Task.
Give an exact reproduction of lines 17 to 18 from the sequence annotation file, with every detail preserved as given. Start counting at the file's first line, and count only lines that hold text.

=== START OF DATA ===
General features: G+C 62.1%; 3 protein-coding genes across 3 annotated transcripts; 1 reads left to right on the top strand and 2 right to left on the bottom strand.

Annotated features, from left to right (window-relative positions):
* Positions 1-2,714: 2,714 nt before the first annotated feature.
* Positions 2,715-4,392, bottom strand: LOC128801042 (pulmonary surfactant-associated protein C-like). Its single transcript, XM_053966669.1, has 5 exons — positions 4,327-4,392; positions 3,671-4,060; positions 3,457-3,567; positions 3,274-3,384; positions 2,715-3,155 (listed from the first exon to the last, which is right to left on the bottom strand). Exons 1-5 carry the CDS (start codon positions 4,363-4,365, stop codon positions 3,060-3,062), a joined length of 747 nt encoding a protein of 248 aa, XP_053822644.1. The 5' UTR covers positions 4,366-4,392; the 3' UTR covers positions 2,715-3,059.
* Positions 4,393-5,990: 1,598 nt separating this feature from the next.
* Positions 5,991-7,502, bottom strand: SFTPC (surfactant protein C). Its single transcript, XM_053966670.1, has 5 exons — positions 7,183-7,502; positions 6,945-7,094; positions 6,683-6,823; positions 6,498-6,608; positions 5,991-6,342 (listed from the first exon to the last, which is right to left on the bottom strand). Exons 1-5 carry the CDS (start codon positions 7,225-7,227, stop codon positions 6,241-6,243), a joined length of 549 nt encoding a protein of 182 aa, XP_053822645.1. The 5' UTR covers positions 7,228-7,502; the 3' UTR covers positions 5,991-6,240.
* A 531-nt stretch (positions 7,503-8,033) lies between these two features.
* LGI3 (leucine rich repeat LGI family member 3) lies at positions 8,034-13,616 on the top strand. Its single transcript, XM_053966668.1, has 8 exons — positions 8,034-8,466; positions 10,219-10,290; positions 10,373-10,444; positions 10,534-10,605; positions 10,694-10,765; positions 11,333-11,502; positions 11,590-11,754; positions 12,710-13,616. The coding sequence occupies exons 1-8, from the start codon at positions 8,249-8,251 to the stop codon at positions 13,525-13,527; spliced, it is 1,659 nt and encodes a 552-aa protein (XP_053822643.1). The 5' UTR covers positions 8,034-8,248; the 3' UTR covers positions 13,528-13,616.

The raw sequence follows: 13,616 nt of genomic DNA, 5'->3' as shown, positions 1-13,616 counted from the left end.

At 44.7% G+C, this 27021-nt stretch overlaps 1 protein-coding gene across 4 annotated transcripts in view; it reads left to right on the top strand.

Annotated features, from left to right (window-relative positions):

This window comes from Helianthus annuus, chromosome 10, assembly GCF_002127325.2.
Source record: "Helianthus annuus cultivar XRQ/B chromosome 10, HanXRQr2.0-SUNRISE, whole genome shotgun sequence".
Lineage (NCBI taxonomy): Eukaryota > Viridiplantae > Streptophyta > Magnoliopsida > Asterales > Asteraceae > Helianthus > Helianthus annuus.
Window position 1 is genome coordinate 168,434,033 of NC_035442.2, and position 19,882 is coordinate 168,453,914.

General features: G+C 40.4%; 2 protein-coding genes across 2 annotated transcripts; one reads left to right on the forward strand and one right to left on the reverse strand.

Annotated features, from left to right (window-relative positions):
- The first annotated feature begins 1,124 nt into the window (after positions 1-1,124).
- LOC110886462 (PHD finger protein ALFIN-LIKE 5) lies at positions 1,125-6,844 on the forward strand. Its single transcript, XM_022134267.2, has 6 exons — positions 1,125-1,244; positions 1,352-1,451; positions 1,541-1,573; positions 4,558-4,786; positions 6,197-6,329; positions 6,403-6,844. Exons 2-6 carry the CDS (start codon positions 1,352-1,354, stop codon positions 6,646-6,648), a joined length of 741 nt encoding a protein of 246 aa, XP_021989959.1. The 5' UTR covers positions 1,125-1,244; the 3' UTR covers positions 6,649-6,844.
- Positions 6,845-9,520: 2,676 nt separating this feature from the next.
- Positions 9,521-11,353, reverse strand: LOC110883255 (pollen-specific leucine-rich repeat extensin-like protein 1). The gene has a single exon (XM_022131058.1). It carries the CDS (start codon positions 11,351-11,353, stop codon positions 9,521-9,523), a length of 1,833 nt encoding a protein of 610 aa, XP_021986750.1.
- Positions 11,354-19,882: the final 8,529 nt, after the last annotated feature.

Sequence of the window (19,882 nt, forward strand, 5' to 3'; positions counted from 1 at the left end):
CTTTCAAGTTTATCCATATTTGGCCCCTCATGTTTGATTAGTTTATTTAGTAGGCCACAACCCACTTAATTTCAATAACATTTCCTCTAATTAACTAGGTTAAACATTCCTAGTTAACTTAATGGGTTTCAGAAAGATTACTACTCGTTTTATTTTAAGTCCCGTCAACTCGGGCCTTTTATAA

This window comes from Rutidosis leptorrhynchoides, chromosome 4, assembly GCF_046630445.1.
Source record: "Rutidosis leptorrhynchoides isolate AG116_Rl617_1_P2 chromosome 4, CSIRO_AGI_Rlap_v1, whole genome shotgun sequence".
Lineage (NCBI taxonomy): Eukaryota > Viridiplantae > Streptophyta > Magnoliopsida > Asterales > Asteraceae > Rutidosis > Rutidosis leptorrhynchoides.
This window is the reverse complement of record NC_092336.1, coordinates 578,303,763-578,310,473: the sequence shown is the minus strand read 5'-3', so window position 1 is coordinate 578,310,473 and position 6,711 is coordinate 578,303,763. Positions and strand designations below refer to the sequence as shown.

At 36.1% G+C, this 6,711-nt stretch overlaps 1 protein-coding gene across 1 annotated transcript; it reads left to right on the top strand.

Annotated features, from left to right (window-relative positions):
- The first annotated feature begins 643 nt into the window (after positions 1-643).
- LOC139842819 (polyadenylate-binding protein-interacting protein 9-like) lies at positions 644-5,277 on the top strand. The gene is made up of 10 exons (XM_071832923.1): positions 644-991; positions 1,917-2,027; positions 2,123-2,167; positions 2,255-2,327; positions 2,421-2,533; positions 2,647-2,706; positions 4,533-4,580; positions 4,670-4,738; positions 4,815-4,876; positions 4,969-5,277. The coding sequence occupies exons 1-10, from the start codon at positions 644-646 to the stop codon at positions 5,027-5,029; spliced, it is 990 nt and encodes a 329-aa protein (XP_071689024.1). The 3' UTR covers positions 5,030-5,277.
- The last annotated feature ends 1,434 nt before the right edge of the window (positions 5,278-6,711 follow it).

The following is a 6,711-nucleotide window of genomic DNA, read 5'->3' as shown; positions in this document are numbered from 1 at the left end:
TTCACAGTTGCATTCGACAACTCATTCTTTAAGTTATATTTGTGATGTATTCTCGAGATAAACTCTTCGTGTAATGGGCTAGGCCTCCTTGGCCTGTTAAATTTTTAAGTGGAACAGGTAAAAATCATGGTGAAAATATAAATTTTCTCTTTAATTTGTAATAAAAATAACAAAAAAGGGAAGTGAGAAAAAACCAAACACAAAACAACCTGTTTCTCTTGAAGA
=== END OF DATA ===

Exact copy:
Annotated features, from left to right (window-relative positions):
- The first annotated feature begins 1,124 nt into the window (after positions 1-1,124).